Facebook hit with huge fine for failing to protect its users' privacy

Andrew Griffin
Thursday 25 October 2018 10:34
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A car passes by Facebook's corporate headquarters location in Menlo Park, California, on March 21, 2018
A car passes by Facebook's corporate headquarters location in Menlo Park, California, on March 21, 2018

Facebook has been hit with a huge fine for failing to protect its users' privacy.

The UK Information Commissioner's Office will force the company to pay £500,000 for allowing people to take its users personal data in the Cambridge Analytica scandal.

“Facebook failed to sufficiently protect the privacy of its users before, during and after the unlawful processing of this data," said Elizabeth Denham, information commissioner. "A company of its size and expertise should have known better and it should have done better.”

The fine is the maximum possible punishment that the ICO can issue, because the Cambridge Analytica breach happened before the new GDPR rules came into effect in May. It was served under the Data Protection Act 1998.

If the breach were to happen now, the ICO would be able to offer far more significant punishment. GDPR allows for a range of tools, including fines of up to £17 million or 4 per cent of global turnover.

“We considered these contraventions to be so serious we imposed the maximum penalty under the previous legislation," said Ms Denham. "The fine would inevitably have been significantly higher under the GDPR. One of our main motivations for taking enforcement action is to drive meaningful change in how organisations handle people’s personal data.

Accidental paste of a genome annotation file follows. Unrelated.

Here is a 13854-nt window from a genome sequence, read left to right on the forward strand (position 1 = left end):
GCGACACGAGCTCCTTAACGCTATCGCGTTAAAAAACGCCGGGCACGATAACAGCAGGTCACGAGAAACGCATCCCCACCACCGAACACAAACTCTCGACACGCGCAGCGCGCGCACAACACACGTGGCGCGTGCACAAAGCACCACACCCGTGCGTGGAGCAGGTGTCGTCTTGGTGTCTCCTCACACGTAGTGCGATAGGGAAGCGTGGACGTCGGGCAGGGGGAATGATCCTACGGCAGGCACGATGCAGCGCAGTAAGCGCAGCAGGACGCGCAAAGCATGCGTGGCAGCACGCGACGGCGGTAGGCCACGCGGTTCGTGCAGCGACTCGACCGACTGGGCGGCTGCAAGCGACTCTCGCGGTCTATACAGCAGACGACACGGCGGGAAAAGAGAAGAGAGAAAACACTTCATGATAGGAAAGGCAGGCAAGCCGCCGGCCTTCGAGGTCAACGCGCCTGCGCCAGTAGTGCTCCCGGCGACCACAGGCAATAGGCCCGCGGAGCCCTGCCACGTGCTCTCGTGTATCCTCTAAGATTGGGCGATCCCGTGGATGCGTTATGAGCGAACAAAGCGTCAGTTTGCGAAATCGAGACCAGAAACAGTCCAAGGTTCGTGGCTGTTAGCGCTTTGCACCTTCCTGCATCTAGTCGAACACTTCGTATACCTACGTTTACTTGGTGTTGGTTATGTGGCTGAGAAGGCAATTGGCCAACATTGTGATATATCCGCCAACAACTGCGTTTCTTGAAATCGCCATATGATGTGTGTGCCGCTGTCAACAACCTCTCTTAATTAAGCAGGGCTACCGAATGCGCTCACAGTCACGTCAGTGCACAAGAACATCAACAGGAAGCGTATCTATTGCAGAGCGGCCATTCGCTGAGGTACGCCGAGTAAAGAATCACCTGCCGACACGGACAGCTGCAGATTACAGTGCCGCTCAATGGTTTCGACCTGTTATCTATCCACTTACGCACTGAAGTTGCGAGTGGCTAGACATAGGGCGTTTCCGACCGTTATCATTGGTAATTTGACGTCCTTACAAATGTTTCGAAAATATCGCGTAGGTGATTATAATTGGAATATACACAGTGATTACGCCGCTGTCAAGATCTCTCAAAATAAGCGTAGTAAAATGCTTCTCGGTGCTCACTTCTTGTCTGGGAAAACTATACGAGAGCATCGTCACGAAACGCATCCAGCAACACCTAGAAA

The Information Commissioner Office found that between 2007 and 2014, Facebook processed the personal information of users unfairly by giving app developers access to their information without informed consent. The failings meant the data of some 87 million people was used without their knowledge.

The ICO said a subset of the data was later shared with other organisations, including SCL Group, the parent company of political consultancy Cambridge Analytica. News that the consultancy had used data from tens of millions of Facebook accounts to profile voters and help U.S. President Donald Trump's 2016 election campaign ignited a global scandal on data rights.

"We are currently reviewing the ICO's decision," Facebook said in a statement. "While we respectfully disagree with some of their findings, we have said before that we should have done more to investigate claims about Cambridge Analytica and taken action in 2015. We are grateful that the ICO has acknowledged our full cooperation throughout their investigation."

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Facebook also took solace in the fact that the ICO did not definitively assert that UK users had their data shared for campaigning. But the commissioner noted in her statement that "even if Facebook's assertion is correct," US residents would have used the site while visiting the UK.

Additional reporting by agencies

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